Recently, Open Road Integrated Media has published eBooks of 40+ of Block's out of print work written under various pen names, many of which were (as Block explains), "Soft–core erotic novels for Nightstand and Midwood and Beacon and Berkley. Lesbian fiction. I mean, who would put his own name on a book for Beacon? (Well, Charles Willeford would. But not I.)"
In the article, Block's self-dialogue discusses how his perception of the work has changed over the years and why he's decided to allow them to be republished. The backstory to Block's career is very interesting to read about, and sometimes the self-interview leads to some very funny places:
Block has written new Afterwords to each of these eBooks.
Anyway, one thing led to another. One of the Jill Emerson titles is A Madwoman’s Diary, and in the course of writing about it I remembered its origin. The plot was based on a psychosexual case history in a book by John Warren Wells. That’s a pen name I used on collections of psychosexual case histories.
Which you drew from a shrink’s files?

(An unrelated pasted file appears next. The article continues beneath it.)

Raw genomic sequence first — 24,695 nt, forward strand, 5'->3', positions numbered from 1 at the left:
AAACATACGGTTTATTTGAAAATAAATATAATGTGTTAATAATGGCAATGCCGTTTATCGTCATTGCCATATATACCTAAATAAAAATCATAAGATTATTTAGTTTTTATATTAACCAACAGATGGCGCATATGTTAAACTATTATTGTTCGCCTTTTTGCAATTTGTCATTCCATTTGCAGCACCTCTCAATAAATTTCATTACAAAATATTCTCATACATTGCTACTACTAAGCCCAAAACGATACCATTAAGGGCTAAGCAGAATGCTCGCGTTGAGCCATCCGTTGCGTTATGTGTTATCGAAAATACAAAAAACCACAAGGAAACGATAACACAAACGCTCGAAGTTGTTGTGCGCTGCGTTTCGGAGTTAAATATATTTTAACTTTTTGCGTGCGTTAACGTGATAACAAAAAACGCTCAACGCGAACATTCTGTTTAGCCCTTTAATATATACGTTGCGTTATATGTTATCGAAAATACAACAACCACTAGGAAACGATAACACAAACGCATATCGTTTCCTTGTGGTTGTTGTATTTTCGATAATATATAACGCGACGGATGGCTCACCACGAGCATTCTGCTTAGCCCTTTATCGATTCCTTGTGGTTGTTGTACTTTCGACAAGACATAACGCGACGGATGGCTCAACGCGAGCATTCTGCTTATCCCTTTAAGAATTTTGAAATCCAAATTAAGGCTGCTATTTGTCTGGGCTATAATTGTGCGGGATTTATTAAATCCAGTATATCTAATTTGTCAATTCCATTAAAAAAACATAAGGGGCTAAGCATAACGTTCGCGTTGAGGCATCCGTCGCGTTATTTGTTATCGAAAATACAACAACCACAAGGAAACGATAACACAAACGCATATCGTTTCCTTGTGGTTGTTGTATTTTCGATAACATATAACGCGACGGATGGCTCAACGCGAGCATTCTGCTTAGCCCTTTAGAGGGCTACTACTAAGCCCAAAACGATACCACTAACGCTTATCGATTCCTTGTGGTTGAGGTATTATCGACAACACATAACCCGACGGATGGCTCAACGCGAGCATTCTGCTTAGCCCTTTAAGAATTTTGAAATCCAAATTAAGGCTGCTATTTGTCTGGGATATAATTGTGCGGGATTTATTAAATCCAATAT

No, which I fabricated. I made up the case histories, and one of them sort of stayed in my mind, and I decided it would make an interesting novel.
So you plagiarized yourself.I prefer to think of it as recycling.
Open Road isn't the only one to be exploring this part of Block's career. Subterranean Press recently brought out Hellcats and Honeygirls, a collection of early novels written by Block and Donald E. Westlake.
And Block himself will be returning to an old pseudonym, Jill Emerson, for Hard Case Crime's first hardcover novel, Getting Off. It will be published this coming September. You can read the first chapter online here. Below is a short excerpt:
"You stay at the table long enough, you’re sure to give it all back. Luck goes one way and then it goes the other, like a pendulum swinging, and the house has always got more money than you do and it can afford to wait you out. Any casino’ll break you in the long run, even a pissant low–rent Injun casino way the hell up in the Upper Peninsula." He grinned. "But in the long run we’re all dead, so the hell with the long run. In the short run a person can get lucky and do himself some good, and it might never have happened if you didn’t come along and blow on my dice. You’re my lucky charm, sweet thing."Also, coming this May under Block's own name is the latest Matthew Scudder novel, A Drop of the Hard Stuff, and it's really terrific and highly recommended. I reviewed the book earlier this week.
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